Aristotelous Square redesign to reveal traces of old urban fabric

Aristotelous Square redesign to reveal traces of old urban fabric

Once the redevelopment of the Thessaloniki’s central square is completed, according to the new proposal that won the first prize in the municipality’s architectural competition, visitors are seen taking in a walking route that begins from a palm tree-surrounded space off central Tsimiski Street and ends at a newly imagined, “water-themed” Aristotelous Square.

Earlier this month, the jury awarded first prize to the concept proposed by architects Ariadne Vozani and Paraskevi Fanou, who hatched the idea to divide the Aristotelous axis into two squares with Tsimiski serving as a “border.”

According to the announcement, the new Aristotelous Square will have a lower tier in its central part (between Mitropoleos Street and Nikis Avenue) that will serve different functions: either as a “stage” for events or as a cooling point with water jets that will either have a fountain effect or create a still “mirrored surface.”

New materials will be used for the paving, while the square will reveal traces of the city’s old urban fabric from before the disastrous fire of 1917.

From the Egnatia side and up to Tsimiski, Aristotelous is divided into themed units with distinct parts. The first will be the “Palm Tree Square,” in the shade of which seating will be placed.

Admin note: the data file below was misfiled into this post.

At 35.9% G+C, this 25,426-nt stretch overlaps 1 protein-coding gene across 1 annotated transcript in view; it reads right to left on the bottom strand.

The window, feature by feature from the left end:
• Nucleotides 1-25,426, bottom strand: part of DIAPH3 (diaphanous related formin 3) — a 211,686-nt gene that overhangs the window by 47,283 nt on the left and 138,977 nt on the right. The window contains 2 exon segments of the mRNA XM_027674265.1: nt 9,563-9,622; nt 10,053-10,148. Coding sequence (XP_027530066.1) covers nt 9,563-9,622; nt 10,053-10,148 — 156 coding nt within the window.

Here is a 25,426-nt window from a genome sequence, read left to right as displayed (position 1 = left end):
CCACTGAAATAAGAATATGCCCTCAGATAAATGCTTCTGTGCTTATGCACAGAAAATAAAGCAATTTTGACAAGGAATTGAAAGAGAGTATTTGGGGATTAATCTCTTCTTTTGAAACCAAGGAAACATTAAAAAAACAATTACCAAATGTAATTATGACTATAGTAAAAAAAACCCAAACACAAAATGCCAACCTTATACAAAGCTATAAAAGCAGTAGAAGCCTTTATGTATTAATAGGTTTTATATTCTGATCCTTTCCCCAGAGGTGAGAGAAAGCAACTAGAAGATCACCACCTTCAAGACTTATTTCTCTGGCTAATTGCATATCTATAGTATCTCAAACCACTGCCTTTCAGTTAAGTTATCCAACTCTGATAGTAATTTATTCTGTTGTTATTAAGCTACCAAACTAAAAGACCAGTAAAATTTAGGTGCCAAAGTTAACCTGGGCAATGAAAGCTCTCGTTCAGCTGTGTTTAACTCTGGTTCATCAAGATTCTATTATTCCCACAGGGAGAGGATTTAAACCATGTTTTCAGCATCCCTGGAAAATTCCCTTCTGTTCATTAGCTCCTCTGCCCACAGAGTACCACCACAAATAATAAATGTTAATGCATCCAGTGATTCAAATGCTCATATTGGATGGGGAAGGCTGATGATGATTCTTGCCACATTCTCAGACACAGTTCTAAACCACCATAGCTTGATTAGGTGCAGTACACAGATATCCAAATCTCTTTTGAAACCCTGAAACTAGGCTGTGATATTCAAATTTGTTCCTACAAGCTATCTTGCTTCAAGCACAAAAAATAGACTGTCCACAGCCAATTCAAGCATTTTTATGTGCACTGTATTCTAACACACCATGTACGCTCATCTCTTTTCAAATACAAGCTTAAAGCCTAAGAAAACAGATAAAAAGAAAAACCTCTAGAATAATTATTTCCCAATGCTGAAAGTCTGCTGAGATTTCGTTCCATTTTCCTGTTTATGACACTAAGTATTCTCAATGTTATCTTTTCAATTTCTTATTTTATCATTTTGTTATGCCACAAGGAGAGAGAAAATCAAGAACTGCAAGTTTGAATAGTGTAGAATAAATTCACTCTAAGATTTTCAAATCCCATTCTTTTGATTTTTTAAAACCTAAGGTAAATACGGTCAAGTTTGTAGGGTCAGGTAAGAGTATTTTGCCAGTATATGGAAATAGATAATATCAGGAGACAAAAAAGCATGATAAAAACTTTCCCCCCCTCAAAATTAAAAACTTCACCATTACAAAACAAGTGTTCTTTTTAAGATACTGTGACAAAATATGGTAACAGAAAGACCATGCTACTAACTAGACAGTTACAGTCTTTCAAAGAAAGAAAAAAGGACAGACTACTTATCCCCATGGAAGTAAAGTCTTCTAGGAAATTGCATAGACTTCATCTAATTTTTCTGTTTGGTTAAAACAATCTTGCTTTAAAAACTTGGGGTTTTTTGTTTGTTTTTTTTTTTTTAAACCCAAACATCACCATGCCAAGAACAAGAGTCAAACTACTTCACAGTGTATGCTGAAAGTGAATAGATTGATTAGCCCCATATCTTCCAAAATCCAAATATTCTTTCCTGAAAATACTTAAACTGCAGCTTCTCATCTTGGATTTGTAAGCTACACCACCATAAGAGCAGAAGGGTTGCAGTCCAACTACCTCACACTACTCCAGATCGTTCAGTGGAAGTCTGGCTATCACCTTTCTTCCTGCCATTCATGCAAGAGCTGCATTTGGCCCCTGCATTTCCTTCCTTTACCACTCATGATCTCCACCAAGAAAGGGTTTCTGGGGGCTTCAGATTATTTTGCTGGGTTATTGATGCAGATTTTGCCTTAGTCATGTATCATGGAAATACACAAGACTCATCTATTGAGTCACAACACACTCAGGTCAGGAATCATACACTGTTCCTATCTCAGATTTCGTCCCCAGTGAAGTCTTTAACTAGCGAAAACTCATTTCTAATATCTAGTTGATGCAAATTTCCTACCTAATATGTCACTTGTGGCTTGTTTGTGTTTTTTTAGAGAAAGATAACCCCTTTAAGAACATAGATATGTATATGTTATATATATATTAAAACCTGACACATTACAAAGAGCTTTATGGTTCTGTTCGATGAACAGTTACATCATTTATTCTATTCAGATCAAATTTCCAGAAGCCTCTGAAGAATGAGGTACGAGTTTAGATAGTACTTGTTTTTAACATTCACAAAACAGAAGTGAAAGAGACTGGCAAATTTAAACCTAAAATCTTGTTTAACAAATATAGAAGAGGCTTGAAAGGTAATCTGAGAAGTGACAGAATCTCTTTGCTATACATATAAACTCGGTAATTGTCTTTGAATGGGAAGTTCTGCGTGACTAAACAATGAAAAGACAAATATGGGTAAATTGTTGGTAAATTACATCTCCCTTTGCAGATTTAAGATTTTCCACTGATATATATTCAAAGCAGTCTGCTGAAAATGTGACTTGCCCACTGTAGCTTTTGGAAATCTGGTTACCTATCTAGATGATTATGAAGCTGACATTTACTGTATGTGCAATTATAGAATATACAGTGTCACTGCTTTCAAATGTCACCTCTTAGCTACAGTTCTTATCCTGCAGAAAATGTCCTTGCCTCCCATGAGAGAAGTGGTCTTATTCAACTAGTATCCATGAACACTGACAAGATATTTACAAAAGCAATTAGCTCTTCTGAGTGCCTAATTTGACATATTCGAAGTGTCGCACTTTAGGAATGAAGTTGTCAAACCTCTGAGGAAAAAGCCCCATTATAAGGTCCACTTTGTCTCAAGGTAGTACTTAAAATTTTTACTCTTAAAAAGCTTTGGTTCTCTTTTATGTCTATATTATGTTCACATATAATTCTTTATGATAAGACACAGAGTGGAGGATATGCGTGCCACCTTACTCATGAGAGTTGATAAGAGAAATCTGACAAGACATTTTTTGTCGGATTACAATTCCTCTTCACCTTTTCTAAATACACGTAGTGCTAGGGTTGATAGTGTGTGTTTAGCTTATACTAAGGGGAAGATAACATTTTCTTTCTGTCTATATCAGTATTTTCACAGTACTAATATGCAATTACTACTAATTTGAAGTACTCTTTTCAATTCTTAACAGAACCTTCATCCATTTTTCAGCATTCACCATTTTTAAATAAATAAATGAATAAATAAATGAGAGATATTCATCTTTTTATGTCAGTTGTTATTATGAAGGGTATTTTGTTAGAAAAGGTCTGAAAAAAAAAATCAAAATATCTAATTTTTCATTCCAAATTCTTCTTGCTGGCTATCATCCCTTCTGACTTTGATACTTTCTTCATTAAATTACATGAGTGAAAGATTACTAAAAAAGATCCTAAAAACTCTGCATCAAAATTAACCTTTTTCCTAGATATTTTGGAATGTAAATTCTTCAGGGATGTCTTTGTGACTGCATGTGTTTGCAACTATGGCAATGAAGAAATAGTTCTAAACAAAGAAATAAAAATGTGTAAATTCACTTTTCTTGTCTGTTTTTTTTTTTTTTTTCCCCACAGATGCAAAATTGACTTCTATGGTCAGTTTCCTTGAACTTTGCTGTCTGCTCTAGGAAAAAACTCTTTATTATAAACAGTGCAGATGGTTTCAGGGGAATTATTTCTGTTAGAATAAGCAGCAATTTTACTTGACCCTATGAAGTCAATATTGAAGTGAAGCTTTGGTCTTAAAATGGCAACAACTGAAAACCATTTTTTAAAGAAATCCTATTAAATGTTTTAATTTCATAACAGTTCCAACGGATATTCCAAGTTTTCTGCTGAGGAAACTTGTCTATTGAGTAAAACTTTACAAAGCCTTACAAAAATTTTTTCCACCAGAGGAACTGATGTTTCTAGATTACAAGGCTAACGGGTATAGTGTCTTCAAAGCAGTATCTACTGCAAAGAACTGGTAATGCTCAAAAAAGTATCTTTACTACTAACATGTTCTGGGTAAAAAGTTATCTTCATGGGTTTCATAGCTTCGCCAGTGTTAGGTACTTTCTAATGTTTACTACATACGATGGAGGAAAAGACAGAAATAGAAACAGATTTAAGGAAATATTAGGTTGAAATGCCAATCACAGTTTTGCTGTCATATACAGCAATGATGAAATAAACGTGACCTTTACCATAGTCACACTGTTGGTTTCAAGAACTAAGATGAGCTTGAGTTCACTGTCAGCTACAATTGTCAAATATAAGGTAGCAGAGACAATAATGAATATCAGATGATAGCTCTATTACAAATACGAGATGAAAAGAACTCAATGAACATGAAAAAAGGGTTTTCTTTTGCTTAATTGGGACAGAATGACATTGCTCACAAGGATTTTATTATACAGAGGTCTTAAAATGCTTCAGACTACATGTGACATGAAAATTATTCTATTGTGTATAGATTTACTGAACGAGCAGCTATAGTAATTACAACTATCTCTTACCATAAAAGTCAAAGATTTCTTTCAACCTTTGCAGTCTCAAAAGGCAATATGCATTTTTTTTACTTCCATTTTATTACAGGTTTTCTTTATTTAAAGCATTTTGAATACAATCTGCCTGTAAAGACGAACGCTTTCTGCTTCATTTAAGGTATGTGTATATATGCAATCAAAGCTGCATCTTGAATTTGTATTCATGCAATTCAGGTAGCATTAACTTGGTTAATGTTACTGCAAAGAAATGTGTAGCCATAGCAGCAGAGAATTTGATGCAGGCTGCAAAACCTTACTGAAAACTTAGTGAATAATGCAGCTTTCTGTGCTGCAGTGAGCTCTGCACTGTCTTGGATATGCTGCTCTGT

As we descend toward the sea, the “rooms” will alternate, hosting the water and ephemeral market area, a section with ornamental and real magnolias, and an outdoor sculpture gallery. The statue of Aristotle will be placed in a more central location, and the outdoor clock in the square will be redesigned.

At first sight, the proposal to divide the axis into smaller thematic squares is reminiscent of the creation of gardens on the seafront, but here the area of intervention is smaller, and a unified theme might have been preferable. The placement of palm trees, especially for shading purposes, seems a questionable decision, while special attention will have to be paid to the water elements, as similar projects in other parts of Thessaloniki have not ended well.

For the redevelopment, the Municipality of Thessaloniki has secured funding from the Ministry of Tourism.

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